A Sister Marie-Edouard, who was well known as a leader, began to lead the people in singing the Magnificat.  The children shouted out as a new development took place.  A banner formed at the feet of the Lady, between her and the top of the barn.  It was about the size of the roof of the barn, and as they sang, a word was formed on the top of the banner.  It was MAIS, which means “BUT”.  As the hymn came to the end, the sentence was formed.


The children called out the sentence as it appeared.  A shout of joy was sounded among the people.  They began to pray the Litany of Mary.  Another sentence appeared.


Our Lady of Pontmain

Basilica of Our Lady of Pontmain

As the children read out this sentence, the people began to weep tears of joy.  It is Mary.  She’s there to help them.  Praise Jesus!  He allowed her to come again.  As the assemblage wept and praised God and His magnificent mother, the Lady began laughing.  The children shouted, “Look, she’s laughing…..Look, she’s laughing!!”  Soon, the people were affected by the laughter of the Lady.  Everyone laughed with her.

They began to sing another hymn to Our Lady.  Under the first sentence, a much larger letter began to be formed.  It came to them in three stages.  The first was


It stayed like this until they began to sing the Salve Regina, at which point the next two words were formed.


At the very end of the Salve Regina, the last word of the sentence was formed.


The entire sentence was

Mon Fils Se Laisse Toucher – My Son Allows Himself To Be Touched

Another translation of

the sentence is


In a small village in the middle of nowhere, at the very darkest hour, Mary, the giving Mary, the loving Mary, began a precedent which has stayed with us from that time until this.  We can change His mind through His Mother.  Tribulation and chastisement can be lessened, minimized, and very possibly done away with, through the intercession of the beautiful Lady who was given to us at the foot of the Cross.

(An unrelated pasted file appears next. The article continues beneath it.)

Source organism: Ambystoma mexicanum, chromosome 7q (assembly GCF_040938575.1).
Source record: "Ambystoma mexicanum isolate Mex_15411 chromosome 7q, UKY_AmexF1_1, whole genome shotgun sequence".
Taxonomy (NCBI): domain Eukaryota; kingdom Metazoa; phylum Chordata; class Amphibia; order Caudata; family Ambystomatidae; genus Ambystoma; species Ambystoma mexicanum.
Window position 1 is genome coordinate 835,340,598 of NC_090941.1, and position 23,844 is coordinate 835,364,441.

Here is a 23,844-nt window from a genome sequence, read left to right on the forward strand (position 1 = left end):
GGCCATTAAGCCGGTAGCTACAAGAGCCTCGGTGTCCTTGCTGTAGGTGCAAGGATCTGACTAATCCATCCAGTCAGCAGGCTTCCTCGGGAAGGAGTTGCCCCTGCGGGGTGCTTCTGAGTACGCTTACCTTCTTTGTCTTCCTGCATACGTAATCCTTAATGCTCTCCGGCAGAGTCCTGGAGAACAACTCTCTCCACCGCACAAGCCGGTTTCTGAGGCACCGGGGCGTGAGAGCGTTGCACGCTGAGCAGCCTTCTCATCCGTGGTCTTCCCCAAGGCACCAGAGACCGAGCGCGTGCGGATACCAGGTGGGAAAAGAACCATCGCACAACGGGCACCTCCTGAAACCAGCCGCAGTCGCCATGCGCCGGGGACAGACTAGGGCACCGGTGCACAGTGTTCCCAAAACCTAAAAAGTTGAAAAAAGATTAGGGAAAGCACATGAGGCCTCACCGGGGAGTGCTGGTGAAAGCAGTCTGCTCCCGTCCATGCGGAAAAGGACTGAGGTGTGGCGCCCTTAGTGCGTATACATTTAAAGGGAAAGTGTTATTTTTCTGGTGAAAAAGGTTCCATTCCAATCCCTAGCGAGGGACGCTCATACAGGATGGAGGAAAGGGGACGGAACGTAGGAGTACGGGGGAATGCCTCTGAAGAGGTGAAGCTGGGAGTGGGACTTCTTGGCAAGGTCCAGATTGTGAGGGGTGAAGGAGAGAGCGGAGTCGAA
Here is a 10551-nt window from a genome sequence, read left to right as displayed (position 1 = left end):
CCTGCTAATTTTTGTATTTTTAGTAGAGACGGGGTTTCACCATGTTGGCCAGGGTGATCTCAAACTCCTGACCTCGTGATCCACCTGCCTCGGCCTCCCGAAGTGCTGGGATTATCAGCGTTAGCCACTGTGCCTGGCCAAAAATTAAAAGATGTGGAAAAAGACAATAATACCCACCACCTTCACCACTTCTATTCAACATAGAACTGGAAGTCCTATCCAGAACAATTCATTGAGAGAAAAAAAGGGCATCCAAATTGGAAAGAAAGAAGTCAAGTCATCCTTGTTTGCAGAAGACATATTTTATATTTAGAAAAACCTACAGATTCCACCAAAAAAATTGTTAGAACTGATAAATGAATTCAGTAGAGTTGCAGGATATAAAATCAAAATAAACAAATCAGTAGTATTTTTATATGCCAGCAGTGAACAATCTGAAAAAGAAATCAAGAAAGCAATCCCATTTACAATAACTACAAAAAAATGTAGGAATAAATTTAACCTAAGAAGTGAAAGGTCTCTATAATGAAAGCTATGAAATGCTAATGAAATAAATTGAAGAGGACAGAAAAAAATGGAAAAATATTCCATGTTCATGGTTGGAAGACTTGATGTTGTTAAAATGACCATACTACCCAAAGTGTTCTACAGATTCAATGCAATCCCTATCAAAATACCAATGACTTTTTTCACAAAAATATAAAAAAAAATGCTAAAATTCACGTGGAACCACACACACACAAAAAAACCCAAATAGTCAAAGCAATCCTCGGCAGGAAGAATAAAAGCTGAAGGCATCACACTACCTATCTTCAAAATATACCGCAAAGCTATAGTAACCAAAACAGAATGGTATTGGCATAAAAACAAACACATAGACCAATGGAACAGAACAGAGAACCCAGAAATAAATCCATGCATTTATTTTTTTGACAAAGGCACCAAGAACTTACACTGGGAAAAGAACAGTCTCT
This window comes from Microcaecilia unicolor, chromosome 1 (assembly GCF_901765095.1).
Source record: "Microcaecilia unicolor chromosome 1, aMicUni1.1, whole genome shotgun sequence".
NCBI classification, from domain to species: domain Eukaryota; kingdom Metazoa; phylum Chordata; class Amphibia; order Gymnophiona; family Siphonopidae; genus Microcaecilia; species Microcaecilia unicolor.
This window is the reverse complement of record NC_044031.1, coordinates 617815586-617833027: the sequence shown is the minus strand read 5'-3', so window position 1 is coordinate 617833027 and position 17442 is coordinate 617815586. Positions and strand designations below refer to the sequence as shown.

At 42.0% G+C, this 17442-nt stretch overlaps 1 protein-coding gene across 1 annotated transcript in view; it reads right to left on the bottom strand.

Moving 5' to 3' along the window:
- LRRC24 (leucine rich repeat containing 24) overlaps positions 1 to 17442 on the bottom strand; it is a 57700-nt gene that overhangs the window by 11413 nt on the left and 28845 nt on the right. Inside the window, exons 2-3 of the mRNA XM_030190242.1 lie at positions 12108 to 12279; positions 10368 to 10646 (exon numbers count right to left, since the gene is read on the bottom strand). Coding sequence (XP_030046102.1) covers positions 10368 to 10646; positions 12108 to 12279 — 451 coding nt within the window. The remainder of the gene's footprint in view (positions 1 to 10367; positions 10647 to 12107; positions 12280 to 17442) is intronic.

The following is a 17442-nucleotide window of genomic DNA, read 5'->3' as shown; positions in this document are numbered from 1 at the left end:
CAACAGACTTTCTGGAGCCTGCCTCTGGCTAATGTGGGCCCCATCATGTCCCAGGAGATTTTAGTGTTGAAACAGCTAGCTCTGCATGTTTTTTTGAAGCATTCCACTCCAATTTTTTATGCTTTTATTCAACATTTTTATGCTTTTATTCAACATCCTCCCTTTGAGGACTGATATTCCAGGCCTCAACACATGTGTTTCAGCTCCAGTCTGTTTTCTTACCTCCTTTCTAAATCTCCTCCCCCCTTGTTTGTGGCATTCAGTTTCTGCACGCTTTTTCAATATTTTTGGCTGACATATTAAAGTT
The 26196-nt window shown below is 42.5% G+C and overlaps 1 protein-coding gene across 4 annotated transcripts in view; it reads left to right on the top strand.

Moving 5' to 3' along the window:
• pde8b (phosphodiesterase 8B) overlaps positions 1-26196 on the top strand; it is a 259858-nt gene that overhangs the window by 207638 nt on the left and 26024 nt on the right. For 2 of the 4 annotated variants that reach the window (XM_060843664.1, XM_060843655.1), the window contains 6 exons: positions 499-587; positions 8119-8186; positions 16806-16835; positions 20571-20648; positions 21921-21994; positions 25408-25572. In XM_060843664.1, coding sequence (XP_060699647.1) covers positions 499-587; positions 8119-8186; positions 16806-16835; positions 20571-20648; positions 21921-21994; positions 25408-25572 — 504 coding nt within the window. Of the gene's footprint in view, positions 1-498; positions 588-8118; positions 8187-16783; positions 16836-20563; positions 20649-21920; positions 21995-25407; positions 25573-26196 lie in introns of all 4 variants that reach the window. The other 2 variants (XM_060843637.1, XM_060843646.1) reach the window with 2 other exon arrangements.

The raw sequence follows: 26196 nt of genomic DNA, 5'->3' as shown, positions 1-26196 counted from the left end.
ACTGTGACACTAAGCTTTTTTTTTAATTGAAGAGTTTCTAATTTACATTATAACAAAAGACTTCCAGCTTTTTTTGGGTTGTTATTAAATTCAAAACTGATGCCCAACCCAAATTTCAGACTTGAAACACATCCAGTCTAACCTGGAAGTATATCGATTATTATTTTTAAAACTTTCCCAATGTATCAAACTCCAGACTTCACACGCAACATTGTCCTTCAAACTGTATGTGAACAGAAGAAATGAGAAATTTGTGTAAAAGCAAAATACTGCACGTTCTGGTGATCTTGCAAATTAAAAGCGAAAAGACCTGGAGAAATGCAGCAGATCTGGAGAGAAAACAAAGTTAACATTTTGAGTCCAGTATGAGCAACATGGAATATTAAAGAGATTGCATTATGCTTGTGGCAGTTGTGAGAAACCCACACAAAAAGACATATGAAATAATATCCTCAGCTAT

At a given point, the group began to pray the evening prayers.  It was about 8:30 at night.  A large white veil appeared at the feet of Our Lady.  Slowly, it ascended, covering her as it climbed up.  Within a short time, it covered all of her except her face.  It stopped for a beat, as she looked down at her children with so much love.  Then it moved up over her face. to her crown, where it stopped.  The crown could be seen for a moment, and then, it, too, vanished.  It was 9 o’clock.  She had been with them for three hours.

There was an entry made in the log of the Prussian Army for January 18, 1871.  They had entered Laval, a short distance from Pontmain.  The army was ordered to stop their advance, turn around and return to Paris.  There was no reason

given; the order was executed.  The troops left the area.  Within ten days, the war was over.  An armistice was signed.  All the soldiers from the little village of Pontmain were returned unharmed.  The swift action of the Lord in honor of the request of His Mother, was realized.

Of all Our Lady’s apparitions, this one is our favorite, in that the Message is one of Great Hope, of Mercy.  This is the Mary we know, the Mary of Hope.  This is the Jesus we know, the One who wants to be touched, who wants to change His mind.  My Son Allows Himself To Be Touched

[What you have read is a condensed version of the Chapter on Our Lady of Pontmain in Bob and Penny Lord’s book, The Many Faces of Mary Book I.  For ordering information go to http://www.bobandpennylord.com/many-faces-of-mary/index.htm

One Response to Our Lady of Pontmain

  1. you are very fine and sanctified story tellers and i enjoyed it and, though i suffer affliction, i too feel the hope of what increased devotion to Mary and her Son Jesus can bring. thankyou!